Obama administration scandals and public opinion polls

Yet another ‘Breaking News!’ alert sounded on one of the several networks that resorts to them too frequently, and this time the breaking news was that ‘the public is losing trust in the Obama administration.’ Really? Really?

That could raise the debatable point about how much currency the administration still held in the public trust at any point you want to name post-election when apparently enough citizens trusted this president with the country to give his administration control of it for another four years. But that’s another discussion and one seriously outdated at the moment. We’ve moved into new territory in recent months, unchartered since the Revolution, as Senator Rand Paul frequently reminds reporters when he recalls that ‘soldiers went house to house for search and seizure’ but this government is scooping up private information about citizens’ lives without their awareness and therefore without their consent.

So about that ‘public trust’ business that broke into the news cycle, different news outlets and polling companies are continually taking the pulse of the public on everything that happens in American public life, and the results seemed to have reached a tipping point.

Most Americans disapprove of NSA phone-record collecting‘ reflected this set of polls. Here’s the CBS one:

Seventy-five percent of Americans approve of federal agencies collecting the phone records of people the government suspects of terrorist activity, but a 58 percent majority disapproves of this type of data collection in the case of ordinary Americans.

Majorities of Republicans and independents oppose the government collecting phone records of ordinary Americans; Democrats are divided.

A day later, polls changed again. If you’re wonkish, read the whole thing. It’s interesting to see how different polls ask questions.

Right — it doesn’t note the mind-boggling scope of the program or emphasize that millions of perfectly innocent Americans are having their data harvested. This question’s just vague enough, in fact, that some people might think it refers to collecting data specifically on terrorist suspects rather than the public at large. That’s why it shows mild approval of the program. Pollsters have to be more careful when asking about this. At a minimum, every question about it should note that the program’s (1) known to Congress and overseen by FISA judges yet also (2) incredibly vast and sophisticated, collecting digital fingerprints from virtually the entire population.

Get that? The entire population. And Obama first told Americans not to worry, it’s foreigners the program is after.

I got all exercised over the government trying to control and regulate property rights on the internet through  SOPA and PIPA. How silly, given the government’s control over that as a minimum.

As for Snowden himself, the picture’s mixed. Reuters finds 31 percent who say he’s a “patriot” and 23 percent who say he’s a “traitor,” with 46 percent following the Rand Paul path of prudence and reserving judgment for the time being. Thirty-five percent say he shouldn’t face charges while 25 percent say he should be prosecuted to the full extent of the law. Gallup has 44 percent saying Snowden did the right thing versus 42 percent who said he did wrong, with ye olde familiar partisan split: The GOP breaks 49/38 in favor of “right,” Democrats break 39/49 in favor of “wrong.” Time magazine’s numbers in favor of Snowden are more robust, but also more complicated: 54 percent say he did a “good thing,” but 53 percent want him prosecuted for leaking anyway.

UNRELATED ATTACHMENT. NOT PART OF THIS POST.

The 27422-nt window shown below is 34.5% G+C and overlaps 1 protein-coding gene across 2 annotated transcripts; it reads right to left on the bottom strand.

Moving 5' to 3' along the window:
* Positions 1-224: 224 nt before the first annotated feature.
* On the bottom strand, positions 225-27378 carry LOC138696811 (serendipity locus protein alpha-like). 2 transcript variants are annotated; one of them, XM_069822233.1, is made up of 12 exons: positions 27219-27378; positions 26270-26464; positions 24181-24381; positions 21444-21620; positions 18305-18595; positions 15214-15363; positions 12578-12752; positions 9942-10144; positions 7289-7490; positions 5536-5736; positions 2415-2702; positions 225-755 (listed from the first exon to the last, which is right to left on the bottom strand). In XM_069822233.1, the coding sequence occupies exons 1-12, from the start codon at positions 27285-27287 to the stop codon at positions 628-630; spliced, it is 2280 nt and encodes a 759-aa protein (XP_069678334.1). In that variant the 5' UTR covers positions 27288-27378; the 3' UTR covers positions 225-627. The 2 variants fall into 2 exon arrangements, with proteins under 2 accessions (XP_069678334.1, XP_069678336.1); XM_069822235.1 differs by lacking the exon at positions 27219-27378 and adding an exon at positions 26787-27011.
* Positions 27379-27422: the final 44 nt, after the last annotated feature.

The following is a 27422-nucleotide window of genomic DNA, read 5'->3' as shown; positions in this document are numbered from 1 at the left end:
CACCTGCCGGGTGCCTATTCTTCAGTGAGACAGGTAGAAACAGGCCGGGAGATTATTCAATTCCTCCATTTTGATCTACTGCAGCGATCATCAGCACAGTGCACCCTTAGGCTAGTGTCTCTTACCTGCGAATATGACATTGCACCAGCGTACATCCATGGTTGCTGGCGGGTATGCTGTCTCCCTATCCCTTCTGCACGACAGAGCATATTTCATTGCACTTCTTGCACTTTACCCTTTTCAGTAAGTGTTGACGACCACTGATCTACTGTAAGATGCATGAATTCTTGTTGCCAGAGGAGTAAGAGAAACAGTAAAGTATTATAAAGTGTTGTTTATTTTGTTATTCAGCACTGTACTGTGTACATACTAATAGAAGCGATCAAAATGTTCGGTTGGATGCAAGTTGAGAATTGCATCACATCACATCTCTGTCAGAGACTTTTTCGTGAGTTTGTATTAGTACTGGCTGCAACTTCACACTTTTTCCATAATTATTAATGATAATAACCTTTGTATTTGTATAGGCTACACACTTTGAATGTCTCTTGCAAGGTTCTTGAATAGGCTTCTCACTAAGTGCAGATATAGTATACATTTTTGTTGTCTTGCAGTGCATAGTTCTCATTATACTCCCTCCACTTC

Sufficiently confused? Yes. This doesn’t follow any lines, any prototype, people aren’t yet sure. But they – we – are certainly uneasy. We haven’t had a healthy trust of government for a long time. Less so now.

In the little that President Obama has said publicly about his administration’s recently exposed domestic surveillance programs he has returned to the overall motif of his presidency: warning against excessive distrust of the federal government.

Of course. Now he’s the government and controls most of it.

While hawks wait anxiously to see if Obama can summon the political courage to defend the programs he has expanded despite his onetime opposition, the president has so far used the occasion to preach against what he seems to believe is a virus of anti-government sentiment in the nation.

It’s not a virus. It’s a healthy immune system.

The end of human confidence in a zone of individual privacy from the government, plus the very real presence of a system that can harm, harass or invade the everyday liberties of Americans. This is a recipe for democratic disaster.

If—again, if—what Snowden says is substantially true, the surveillance state will in time encourage an air of subtle oppression, and encourage too a sense of paranoia that may in time—not next week, but in time, as the years unfold—loosen and disrupt the ties the people of America feel to our country. “They spy on you here and will abuse the information they get from spying on you here. I don’t like ‘here.'”

Trust in government, historically, ebbs and flows, and currently, because of the Internal Revenue Service, the Justice Department, Benghazi, etc.—and the growing evidence the executive agencies have been reduced to mere political tools—is at an ebb that may not be fully reversible anytime soon. It is a great irony, and history will marvel at it, that the president most committed to expanding the centrality, power, prerogatives and controls of the federal government is also the president who, through lack of care, arrogance, and an absence of any sense of prudential political boundaries, has done the most in our time to damage trust in government.

And don’t forget his promise of the most transparent government Americans have known, which Americans eagerly sought. We’re getting it now. Through serial leaks.